Avoiding Over and Under Design
Alan Shalloway, Net Objectives, email@example.com
The question of how much design to do up-front on a project is an engaging one. Too much design often results in overkill, complexity, and wasted work. Too little design results in insufficient system structures that require rework, additional complexity, and wasted effort. How can we know what the right balance is? Alan Shalloway shows how to use the advice from Design Patterns coupled with the attitude of not building what you don’t need from Agile. The trick is in discovering what you don’t know, how it may affect you, and then how to isolate these risks in your code in a simple manner. Alan describes the essence of emergent design – that is, starting with a simple design and letting it evolve as the requirements evolve. He also demonstrates how to refactor to better designs and how this is different from refactoring bad code.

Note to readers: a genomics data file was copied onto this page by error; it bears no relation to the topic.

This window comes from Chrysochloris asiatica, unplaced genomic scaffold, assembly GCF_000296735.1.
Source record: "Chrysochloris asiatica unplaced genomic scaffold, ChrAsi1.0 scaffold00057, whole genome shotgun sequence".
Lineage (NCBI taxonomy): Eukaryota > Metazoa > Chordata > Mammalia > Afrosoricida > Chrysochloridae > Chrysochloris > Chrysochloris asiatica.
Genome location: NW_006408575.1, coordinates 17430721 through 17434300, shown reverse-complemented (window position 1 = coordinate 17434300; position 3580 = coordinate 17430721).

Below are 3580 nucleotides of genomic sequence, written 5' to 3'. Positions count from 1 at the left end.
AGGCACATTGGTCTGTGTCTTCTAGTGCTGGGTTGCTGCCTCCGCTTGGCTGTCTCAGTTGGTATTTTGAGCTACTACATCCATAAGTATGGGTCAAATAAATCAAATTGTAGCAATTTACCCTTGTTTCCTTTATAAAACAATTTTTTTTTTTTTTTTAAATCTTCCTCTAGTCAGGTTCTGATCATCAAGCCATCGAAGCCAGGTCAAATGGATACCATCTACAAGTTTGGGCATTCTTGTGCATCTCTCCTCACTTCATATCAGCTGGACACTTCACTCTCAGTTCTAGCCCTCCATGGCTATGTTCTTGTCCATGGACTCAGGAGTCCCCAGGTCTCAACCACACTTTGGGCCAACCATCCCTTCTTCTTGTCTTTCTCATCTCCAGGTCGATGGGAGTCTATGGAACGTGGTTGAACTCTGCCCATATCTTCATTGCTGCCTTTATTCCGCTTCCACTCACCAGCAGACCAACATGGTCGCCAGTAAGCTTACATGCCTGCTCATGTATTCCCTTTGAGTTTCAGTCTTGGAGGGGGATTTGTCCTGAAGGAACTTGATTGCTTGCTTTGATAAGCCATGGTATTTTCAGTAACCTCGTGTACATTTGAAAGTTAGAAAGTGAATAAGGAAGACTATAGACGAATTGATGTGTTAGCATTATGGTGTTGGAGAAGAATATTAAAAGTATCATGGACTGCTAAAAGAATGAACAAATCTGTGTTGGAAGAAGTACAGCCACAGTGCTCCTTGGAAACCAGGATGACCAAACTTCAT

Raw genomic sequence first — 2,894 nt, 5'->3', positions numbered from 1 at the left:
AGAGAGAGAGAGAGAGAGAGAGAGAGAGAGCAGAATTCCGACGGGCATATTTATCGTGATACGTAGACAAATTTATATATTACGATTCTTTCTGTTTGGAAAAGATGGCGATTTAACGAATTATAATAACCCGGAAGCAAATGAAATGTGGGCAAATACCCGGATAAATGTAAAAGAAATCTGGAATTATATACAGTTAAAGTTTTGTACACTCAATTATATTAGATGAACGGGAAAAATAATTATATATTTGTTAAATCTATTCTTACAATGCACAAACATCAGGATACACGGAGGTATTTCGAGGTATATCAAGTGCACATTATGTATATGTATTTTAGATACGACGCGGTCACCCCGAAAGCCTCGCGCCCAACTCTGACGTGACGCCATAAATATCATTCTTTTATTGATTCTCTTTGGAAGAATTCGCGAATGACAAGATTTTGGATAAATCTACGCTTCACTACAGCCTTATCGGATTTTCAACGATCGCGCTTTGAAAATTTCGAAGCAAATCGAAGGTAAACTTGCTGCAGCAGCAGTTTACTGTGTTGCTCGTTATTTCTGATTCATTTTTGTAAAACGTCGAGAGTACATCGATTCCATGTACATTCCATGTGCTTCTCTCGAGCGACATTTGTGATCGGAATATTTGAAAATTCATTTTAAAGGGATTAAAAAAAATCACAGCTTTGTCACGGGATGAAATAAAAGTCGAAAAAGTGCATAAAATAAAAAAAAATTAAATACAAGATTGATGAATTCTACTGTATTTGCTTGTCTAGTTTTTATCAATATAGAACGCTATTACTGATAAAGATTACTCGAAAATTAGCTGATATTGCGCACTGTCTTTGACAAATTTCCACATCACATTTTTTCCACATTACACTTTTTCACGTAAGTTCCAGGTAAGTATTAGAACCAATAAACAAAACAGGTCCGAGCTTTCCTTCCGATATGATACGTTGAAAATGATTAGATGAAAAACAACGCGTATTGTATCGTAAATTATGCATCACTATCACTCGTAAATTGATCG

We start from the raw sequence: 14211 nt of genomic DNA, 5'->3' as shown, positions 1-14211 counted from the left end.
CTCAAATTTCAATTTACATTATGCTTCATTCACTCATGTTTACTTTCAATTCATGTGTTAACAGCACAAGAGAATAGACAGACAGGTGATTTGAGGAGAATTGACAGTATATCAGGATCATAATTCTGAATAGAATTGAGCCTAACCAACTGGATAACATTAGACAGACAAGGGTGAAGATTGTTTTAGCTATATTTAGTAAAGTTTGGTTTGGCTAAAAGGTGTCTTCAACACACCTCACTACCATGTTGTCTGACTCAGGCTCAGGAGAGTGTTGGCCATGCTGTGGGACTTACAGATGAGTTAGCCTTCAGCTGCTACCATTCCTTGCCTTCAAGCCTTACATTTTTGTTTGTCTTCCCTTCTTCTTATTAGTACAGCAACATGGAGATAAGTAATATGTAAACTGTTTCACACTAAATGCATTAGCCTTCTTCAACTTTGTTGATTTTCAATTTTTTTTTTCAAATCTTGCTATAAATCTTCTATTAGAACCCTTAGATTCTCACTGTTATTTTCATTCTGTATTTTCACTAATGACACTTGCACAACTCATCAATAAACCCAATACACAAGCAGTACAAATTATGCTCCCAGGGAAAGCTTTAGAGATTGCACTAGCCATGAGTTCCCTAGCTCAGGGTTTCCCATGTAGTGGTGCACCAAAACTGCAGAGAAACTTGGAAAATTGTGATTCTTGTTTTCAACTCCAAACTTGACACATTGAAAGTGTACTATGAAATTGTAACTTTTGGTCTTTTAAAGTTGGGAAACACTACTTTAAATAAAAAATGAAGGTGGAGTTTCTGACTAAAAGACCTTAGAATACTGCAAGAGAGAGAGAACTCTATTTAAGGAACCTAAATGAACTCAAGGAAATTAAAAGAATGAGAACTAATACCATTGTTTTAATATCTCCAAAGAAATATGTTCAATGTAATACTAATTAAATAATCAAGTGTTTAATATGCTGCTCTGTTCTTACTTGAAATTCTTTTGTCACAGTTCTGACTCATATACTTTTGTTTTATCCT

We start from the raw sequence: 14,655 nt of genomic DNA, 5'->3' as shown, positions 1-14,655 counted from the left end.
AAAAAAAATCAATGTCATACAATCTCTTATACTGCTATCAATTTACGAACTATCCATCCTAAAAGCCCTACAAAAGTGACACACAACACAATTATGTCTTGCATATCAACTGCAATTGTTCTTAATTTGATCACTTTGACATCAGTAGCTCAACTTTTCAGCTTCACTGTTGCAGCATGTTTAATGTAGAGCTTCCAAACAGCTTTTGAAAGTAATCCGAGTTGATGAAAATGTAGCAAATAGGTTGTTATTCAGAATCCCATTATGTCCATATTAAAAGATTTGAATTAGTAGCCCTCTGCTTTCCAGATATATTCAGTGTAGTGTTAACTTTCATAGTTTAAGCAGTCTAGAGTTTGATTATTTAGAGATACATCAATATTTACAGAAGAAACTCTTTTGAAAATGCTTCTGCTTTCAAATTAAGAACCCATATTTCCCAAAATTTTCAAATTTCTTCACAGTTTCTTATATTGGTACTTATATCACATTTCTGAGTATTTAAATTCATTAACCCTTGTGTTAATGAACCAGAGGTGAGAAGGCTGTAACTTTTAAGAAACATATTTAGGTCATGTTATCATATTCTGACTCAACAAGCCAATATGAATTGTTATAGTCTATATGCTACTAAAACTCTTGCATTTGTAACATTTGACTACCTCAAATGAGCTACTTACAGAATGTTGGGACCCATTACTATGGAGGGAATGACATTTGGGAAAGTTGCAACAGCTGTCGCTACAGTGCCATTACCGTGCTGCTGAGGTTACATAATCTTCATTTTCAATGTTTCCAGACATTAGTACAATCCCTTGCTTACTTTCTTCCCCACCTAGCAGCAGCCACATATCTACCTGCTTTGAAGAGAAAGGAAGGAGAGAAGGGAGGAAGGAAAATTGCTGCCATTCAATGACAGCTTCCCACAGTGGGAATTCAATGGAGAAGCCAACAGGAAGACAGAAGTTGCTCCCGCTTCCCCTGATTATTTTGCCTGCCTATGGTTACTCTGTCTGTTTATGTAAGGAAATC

Alan Shalloway is the founder and CEO of Net Objectives. With over 40 years of experience, Alan is an industry thought leader in Lean, Kanban, product portfolio management, Scrum and agile design. He helps companies transition to Lean and Agile methods enterprise-wide as well teaches courses in these areas. Alan has developed training and coaching methods for Lean-Agile that have helped Net Objectives' clients achieve long-term, sustainable productivity gains. He is a popular speaker at prestigious conferences worldwide. He is the primary author of Design Patterns Explained: A New Perspective on Object-Oriented Design, Lean-Agile Pocket Guide for Scrum Teams, Lean-Agile Software Development: Achieving Enterprise Agility and is currently writing Essential Skills for the Agile Developer. Alan has worked in literally dozens of industries over his career. He is a co-founder and board member for the Lean Software and Systems Consortium. He has a Masters in Computer Science from M.I.T. as well as a Masters in Mathematics from Emory University. You can follow Alan on twitter @alshalloway